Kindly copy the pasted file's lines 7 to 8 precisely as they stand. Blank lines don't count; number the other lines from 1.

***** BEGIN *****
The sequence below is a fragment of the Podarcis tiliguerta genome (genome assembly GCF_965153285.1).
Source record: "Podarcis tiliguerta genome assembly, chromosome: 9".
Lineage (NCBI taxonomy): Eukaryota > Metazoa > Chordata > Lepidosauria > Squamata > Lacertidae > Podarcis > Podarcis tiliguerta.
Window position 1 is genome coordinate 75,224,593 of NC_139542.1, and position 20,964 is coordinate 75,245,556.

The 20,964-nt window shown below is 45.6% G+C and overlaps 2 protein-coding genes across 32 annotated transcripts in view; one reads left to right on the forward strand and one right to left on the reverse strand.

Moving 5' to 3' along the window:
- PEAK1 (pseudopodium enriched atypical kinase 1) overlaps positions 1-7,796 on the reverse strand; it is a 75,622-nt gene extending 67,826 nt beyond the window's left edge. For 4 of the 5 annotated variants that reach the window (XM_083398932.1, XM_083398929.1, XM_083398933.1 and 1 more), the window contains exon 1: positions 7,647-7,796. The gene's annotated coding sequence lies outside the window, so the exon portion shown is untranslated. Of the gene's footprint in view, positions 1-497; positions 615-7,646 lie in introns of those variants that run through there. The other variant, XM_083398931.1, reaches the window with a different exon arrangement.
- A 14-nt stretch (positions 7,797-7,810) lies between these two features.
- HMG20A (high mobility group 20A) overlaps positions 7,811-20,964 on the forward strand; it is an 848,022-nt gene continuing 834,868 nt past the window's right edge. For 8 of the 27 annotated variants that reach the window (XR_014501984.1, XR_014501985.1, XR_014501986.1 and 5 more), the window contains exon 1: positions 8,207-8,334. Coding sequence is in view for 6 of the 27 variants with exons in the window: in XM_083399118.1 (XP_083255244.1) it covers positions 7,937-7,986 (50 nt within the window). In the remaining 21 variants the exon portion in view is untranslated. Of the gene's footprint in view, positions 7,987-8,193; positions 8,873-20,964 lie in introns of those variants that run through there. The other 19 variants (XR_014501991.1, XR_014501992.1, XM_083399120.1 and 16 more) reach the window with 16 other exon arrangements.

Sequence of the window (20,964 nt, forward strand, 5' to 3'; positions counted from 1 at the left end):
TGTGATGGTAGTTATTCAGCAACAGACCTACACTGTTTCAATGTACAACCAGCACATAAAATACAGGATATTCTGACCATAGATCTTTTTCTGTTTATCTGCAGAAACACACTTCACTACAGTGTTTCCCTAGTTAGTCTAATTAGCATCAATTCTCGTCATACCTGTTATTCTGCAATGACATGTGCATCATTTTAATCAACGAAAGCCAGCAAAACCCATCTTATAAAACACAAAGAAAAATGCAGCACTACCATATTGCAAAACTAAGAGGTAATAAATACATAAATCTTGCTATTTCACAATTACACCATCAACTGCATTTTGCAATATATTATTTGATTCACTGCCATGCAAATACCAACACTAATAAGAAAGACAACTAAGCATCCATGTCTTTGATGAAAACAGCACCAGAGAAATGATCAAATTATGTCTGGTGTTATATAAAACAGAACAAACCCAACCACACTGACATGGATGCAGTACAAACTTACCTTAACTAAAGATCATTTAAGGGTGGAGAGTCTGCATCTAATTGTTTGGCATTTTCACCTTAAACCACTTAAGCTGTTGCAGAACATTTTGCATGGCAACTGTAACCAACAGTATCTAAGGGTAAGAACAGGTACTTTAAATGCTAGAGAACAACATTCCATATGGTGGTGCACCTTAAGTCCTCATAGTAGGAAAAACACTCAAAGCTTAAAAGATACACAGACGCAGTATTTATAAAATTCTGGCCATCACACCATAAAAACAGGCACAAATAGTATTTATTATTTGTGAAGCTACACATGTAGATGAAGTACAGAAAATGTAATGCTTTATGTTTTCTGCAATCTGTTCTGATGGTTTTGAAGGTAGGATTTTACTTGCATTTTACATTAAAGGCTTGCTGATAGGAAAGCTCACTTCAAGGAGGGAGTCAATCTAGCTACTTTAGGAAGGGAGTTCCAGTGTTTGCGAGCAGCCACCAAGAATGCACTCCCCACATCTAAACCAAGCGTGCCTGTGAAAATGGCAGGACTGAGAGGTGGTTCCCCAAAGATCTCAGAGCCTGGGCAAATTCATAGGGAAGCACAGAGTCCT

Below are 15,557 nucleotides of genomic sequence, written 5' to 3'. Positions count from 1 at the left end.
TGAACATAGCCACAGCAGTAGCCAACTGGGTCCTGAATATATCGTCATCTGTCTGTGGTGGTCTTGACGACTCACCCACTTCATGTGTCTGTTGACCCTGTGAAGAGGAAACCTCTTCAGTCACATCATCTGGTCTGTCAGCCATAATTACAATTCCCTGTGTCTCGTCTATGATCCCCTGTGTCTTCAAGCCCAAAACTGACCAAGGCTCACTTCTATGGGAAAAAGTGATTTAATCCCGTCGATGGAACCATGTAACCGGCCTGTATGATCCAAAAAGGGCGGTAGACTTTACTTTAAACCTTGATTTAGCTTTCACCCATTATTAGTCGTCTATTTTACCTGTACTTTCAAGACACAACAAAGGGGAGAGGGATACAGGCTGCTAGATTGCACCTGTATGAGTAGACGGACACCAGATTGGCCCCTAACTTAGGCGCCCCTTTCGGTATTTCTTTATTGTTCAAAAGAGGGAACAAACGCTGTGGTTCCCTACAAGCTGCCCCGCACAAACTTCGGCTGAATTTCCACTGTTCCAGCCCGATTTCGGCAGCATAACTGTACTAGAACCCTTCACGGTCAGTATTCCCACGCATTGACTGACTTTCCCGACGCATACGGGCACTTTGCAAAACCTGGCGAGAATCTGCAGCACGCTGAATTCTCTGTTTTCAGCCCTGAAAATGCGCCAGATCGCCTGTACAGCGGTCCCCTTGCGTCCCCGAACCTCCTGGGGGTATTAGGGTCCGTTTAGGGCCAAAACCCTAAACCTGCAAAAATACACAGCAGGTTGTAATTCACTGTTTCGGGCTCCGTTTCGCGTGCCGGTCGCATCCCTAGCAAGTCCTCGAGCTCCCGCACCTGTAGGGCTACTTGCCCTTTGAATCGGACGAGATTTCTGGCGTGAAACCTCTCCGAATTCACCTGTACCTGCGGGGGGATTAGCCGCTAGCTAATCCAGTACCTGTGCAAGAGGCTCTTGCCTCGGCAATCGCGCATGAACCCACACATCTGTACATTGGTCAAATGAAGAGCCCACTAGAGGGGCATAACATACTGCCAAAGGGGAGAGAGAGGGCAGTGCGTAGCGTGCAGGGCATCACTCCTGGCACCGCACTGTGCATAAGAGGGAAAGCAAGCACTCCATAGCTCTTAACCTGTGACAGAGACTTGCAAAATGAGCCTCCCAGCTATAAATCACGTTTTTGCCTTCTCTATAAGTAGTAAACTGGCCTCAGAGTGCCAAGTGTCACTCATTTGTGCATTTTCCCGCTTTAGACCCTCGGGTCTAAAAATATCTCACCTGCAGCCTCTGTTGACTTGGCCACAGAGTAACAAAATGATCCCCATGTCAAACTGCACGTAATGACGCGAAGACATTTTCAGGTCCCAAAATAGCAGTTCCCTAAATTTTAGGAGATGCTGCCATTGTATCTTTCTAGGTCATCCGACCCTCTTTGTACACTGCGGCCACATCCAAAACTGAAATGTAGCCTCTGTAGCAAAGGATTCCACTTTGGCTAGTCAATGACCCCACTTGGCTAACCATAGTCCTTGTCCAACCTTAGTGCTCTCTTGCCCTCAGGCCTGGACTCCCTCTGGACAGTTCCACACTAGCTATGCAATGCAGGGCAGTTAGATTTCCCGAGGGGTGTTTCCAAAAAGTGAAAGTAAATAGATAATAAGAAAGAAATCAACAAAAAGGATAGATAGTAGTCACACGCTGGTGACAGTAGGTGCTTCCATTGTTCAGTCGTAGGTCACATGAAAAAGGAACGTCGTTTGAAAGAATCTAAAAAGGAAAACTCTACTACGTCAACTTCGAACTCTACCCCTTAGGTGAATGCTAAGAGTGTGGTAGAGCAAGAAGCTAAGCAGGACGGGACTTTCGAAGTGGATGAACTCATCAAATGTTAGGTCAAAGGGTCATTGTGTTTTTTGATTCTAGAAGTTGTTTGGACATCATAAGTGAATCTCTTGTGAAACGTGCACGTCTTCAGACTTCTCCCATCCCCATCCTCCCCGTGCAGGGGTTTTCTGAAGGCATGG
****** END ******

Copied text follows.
- PEAK1 (pseudopodium enriched atypical kinase 1) overlaps positions 1-7,796 on the reverse strand; it is a 75,622-nt gene extending 67,826 nt beyond the window's left edge. For 4 of the 5 annotated variants that reach the window (XM_083398932.1, XM_083398929.1, XM_083398933.1 and 1 more), the window contains exon 1: positions 7,647-7,796. The gene's annotated coding sequence lies outside the window, so the exon portion shown is untranslated. Of the gene's footprint in view, positions 1-497; positions 615-7,646 lie in introns of those variants that run through there. The other variant, XM_083398931.1, reaches the window with a different exon arrangement.
- A 14-nt stretch (positions 7,797-7,810) lies between these two features.